Buddy Holly, Norman Petty at the heart of the ‘Clovis Sound’

Don McAlavy

In 1949, Hank Williams was all over the radio, as were a dozen cowboy, western and hillbilly singers.

A few years later, Elvis Presley came out with his first hit, “That’s Alright, Mama,” and popular music would never be the same again.

Then came Buddy Holly, who in 1957 soft-rocked the world with his first hit, “That’ll Be the Day,” recorded in a small Clovis recording studio by Norman Petty.

Many more hits were to be recorded in Clovis by Buddy Holly, with one backup vocal group being The Roses.

One member of that trio, Bob Linville, came to Clovis to back up Buddy Holly, and Norman Petty hired The Roses to be his backup singers.

Today, Bob Linville, still living in Clovis, produces the annual Norman and Vi Petty Clovis Music Festival in the second studio that Petty established in what was the Mesa Theater on Main Street.

Some of the singers that Petty produced hits for included Buddy Knox, Roy Orbison, Waylon Jennings, the Fireballs and Charlie “Sugartime” Phillips.

Most recently (1996), the Norman Petty studio, under the direction of Johnny Mulhair of Clovis, recorded the hit song, “Blue,” by LeAnn Rimes.

Norman Petty died of leukemia on Aug. 15, 1984.

He was a Clovis-grown son, born here May 25, 1927. He was a natural piano player, and while still in Clovis High School (graduated in 1945), he had a 15-minute show on KICA radio.

He served in the Air Force, and in 1948 married local girl Violet Ann Brady, known since as “Vi” (she died March 22, 1992).

Norman founded the Norman Petty Trio, composed of himself, Vi and Jack Vaughn (who died May 20, 1984).

Later, Mike Mitchell became one of the trio. This trio toured the Southwest and Illinois and Michigan.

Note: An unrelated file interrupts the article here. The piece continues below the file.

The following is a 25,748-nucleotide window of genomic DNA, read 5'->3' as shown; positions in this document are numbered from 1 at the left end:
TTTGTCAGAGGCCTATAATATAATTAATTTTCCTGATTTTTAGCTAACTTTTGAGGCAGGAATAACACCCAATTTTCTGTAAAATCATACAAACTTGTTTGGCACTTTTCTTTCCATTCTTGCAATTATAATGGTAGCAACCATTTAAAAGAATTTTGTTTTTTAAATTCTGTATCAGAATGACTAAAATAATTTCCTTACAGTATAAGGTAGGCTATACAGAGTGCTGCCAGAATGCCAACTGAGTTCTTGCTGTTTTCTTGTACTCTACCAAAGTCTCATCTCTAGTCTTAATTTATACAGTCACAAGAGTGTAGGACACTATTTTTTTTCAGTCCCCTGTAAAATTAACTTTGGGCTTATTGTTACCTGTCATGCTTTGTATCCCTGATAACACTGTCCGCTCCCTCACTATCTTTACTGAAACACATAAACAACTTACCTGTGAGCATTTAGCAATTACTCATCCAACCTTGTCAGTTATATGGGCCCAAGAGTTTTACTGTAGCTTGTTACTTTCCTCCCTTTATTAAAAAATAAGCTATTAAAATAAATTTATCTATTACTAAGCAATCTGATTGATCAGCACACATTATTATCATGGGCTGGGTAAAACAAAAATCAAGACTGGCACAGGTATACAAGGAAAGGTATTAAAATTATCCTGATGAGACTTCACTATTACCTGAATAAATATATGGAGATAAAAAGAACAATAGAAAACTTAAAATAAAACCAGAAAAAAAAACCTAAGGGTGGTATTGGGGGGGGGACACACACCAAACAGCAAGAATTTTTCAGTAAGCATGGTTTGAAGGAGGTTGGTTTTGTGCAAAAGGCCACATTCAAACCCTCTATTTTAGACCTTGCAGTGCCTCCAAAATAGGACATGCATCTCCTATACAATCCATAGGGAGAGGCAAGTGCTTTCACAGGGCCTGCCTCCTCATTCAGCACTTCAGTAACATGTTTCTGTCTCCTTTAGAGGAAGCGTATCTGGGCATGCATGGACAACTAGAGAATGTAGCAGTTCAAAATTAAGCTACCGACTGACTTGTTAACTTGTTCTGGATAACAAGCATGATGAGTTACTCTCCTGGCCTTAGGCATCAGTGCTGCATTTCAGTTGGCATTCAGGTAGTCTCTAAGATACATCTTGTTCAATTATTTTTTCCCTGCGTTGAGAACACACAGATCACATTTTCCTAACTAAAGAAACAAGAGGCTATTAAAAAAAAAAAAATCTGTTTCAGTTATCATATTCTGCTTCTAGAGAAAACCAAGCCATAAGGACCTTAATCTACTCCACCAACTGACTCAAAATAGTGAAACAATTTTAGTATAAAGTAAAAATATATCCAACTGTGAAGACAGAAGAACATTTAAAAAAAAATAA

Petty had a small building on the alley at 1313 W. Seventh St, which became his recording studio, and there recorded his first hit by the trio, a vocal titled “Mood Indigo” in 1954, which sold 500,000 copies.

He composed and recorded the trio’s “Almost Paradise” (at the Lyceum Theatre) in 1956, which sold more than 1 million records in the Roger Williams cover version alone.

Norman’s most successful instrumental composition was “Wheels” in 1961. This song was so popular that it has been recorded by countless artists around the world. Billy Vaughn’s version earned Norman a gold record for sales in West Germany.

The Norman Petty Trio subsequently recorded many singles and albums for RCA, Columbia and Top Rank, as well as for Norman’s own Nor-Va-Jak label.

Petty was known throughout the world as a recording pioneer and genius whose reputation gave Clovis and New Mexico an international status. The range of his work covered not only the trio’s own soft-dance music, but country, rockabilly, gospel and rock ‘n’ roll.

His work influenced such contemporary musical greats as Paul McCartney (who, after Norman died, purchased all the original tapes from Norman’s old studio), Mick Jagger and Linda Ronstadt.

The respected producer Phil Spector, who produced many Beatle songs, cited Petty as one of the handful of independent producers in the U.S. who shaped modern pop music.

Other artists produced by Norman included Jimmy Self (who still lives here), Jimmy Gilmer, Charlie Phillips (a Texico son), Jimmy Bowen and Johnny Duncan.

Of course, his hits mostly came from Buddy Holly, who was a Lubbock native.

Petty produced 40-50 Buddy Holly songs (and co-wrote many) at his studio in the space of 18 months, and almost every song has since become a million-seller, either as a single or on an album collection.

The Fireballs’ song, “Sugar Shack,” was the No. 1 hit for 1963, earning Petty another gold record.

Petty acquired the Mesa Theater in Clovis in 1960 for his second recording studio, and from there gave this area its first FM radio station, KTQM, in 1963.

Although Norman Petty was truly an international citizen who could have lived and worked successfully in New York, Los Angeles, London, West Germany or France, he chose to live and work in Clovis because he loved it here.